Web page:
Wendy’s life can be neatly divided into two: before and after.
Before her husband’s car accident, it was just the two of them. They never took the train at rush hour, and they avoided their noisy neighbour upstairs. Naveem devoted his spare time to vintage train models, and Wendy to re-reading the well-thumbed pages of her favourite books. It didn’t matter what others thought about their small, quiet life together – they were happy.
After the coma, Wendy barely recognises herself. When she’s not holding the love of her life’s hand, accompanied by the beep of the life-support machine, who is she? The nurse tells her to talk to Naveem – that he can still hear her – but she doesn’t have a single thing to say.
Suddenly Wendy can’t bear the silence. She needs something, anything, to talk to Naveem about. Suddenly she’s losing herself at fairgrounds packed with crowds and candyfloss, she’s at the airport, waiting for the whoosh of the planes as they take off, making friends with the neighbour she has spent over a decade avoiding.
Knowing that every breath her husband takes might be his last, Wendy has no choice but to try to carry on without him. Should she feel guilty about living while his life is on pause? And when – if – he wakes up, will he still love the woman she has become?
This poignant, moving and uplifting tale is for anyone who has taken life for granted, neglected to say ‘I love you’ to their loved ones, or forgotten to find happiness in the little things. Perfect for fans of Josie Silver, Eleanor Oliphant is Completely Fine and Jojo Moyes.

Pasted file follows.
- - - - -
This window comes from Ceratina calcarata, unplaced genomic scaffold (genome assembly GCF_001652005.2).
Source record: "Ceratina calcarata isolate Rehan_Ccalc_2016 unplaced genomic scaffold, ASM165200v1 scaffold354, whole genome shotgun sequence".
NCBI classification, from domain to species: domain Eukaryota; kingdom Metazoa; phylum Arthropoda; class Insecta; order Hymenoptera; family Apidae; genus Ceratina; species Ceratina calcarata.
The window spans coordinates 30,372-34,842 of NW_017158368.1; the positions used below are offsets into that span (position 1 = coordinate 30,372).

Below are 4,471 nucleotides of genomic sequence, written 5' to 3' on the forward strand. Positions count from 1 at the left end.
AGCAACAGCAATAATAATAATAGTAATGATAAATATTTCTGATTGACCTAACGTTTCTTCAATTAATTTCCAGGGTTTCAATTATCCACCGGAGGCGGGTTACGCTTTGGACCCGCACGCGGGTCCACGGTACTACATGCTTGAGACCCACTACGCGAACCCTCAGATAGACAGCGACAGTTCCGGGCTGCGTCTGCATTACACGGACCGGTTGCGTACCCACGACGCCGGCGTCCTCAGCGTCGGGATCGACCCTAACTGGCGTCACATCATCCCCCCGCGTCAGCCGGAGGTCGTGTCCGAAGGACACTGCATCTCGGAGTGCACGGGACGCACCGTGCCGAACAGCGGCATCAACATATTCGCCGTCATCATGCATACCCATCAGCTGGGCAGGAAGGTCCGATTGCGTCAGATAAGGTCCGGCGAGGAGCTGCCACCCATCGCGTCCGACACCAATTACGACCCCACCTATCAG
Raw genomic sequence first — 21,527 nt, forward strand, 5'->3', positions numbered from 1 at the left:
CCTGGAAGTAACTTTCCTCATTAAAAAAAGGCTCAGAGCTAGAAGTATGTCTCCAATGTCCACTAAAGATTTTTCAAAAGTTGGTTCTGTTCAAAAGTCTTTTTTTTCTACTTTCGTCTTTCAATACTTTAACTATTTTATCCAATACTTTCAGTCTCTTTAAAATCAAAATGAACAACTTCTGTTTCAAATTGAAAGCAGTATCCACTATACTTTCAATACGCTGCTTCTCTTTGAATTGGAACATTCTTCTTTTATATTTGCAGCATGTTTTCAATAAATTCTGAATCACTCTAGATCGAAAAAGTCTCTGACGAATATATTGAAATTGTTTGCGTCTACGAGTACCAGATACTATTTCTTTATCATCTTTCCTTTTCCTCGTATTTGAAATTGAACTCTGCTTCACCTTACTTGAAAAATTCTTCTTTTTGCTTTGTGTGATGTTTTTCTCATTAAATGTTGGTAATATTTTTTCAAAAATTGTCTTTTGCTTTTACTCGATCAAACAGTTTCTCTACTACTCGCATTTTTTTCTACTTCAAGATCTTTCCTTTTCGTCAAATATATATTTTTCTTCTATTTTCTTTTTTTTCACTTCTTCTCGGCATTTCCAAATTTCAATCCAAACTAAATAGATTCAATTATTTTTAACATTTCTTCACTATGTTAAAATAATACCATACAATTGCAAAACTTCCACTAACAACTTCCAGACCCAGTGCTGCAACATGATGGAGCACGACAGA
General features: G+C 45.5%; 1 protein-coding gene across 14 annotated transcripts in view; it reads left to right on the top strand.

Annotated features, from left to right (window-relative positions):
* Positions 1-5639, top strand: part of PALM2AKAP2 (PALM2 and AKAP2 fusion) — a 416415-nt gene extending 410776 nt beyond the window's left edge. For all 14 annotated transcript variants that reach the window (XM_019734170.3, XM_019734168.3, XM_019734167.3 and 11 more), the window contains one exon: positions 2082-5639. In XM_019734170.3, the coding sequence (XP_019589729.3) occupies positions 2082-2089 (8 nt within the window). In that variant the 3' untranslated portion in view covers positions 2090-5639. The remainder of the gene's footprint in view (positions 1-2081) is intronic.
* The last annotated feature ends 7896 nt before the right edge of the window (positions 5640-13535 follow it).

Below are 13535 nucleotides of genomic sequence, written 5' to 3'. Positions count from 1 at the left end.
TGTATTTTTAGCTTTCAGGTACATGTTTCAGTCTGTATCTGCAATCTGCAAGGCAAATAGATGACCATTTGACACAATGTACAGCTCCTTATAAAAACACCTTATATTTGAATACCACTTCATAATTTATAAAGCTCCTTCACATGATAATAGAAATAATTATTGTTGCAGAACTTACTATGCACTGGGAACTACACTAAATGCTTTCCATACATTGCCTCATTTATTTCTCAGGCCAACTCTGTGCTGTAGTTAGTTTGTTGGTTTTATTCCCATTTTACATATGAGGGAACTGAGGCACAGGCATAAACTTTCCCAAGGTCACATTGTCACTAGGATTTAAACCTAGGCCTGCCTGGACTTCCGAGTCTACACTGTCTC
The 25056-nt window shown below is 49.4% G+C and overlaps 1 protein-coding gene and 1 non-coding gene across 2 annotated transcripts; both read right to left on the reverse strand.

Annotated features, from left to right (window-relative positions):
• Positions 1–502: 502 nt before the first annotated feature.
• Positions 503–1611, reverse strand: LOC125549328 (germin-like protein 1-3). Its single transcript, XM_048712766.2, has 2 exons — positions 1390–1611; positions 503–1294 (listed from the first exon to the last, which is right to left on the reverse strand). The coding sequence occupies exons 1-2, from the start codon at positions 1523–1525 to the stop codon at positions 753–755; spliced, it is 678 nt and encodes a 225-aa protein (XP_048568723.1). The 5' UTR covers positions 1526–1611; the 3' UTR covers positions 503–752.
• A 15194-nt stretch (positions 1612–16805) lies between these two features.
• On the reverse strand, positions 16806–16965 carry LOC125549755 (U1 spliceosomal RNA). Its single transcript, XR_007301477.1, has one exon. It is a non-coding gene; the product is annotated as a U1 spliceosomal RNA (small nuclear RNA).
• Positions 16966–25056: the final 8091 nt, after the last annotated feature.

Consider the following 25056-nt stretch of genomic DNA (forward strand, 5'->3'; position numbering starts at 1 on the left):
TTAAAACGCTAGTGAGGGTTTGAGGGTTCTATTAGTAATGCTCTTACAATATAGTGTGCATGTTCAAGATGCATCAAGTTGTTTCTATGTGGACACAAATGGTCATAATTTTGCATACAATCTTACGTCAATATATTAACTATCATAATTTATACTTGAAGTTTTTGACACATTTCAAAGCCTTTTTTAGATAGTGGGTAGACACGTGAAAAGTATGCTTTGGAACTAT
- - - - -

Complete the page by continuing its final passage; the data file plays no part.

Mrs Dixit (Wendy) and her husband have no children and live a quiet but relatively happy life. I really felt for her when she gets the awful news of her husband being involved in an accident. She doesn’t have much in the way of family. She has a sister who she doesn’t have a great deal to do with and due to the culture differences between her and Naveem, they no longer speak to his family.
To be pretty much on your own without a good support system, I had every empathy for Wendy. It makes you think how reliant we can be on our partners and Wendy has to start doing things for herself of which she had always been happy to let Naveem be in control of. Wendy does find a friend of sorts in her neighbour Mrs Rampersad, who lives in the flat above her. The relationship between these two women truly makes this story. They are an unlikely pairing in terms of friendship and up until the accident, have kept themselves to themselves.
I so enjoyed getting to know both of these women. Mrs Rampersad is out spoken and quite bolshy whilst Wendy on the other hand, is pretty quiet and timid. It is a bit of a rocky friendship at times but you know that both women mean well and it makes for some humorous and heartwarming reading at times.
With Or Without You is a wonderfully gentle read that drew me straight into the story. The author covers many current topics but in a quiet and understated way of which I found had quite an impact on me. It’s a story of many things but for me, mainly it was about friendship and realising that we have more within us than we give ourselves credit for. I absolutely adored this novel of which for it’s genre, there were a few clever little twists that I hadn’t seen coming and had me thinking the worst of some of the characters only to have had it completely wrong! Highly recommended.
With Or Without You is available to purchase from Amazon.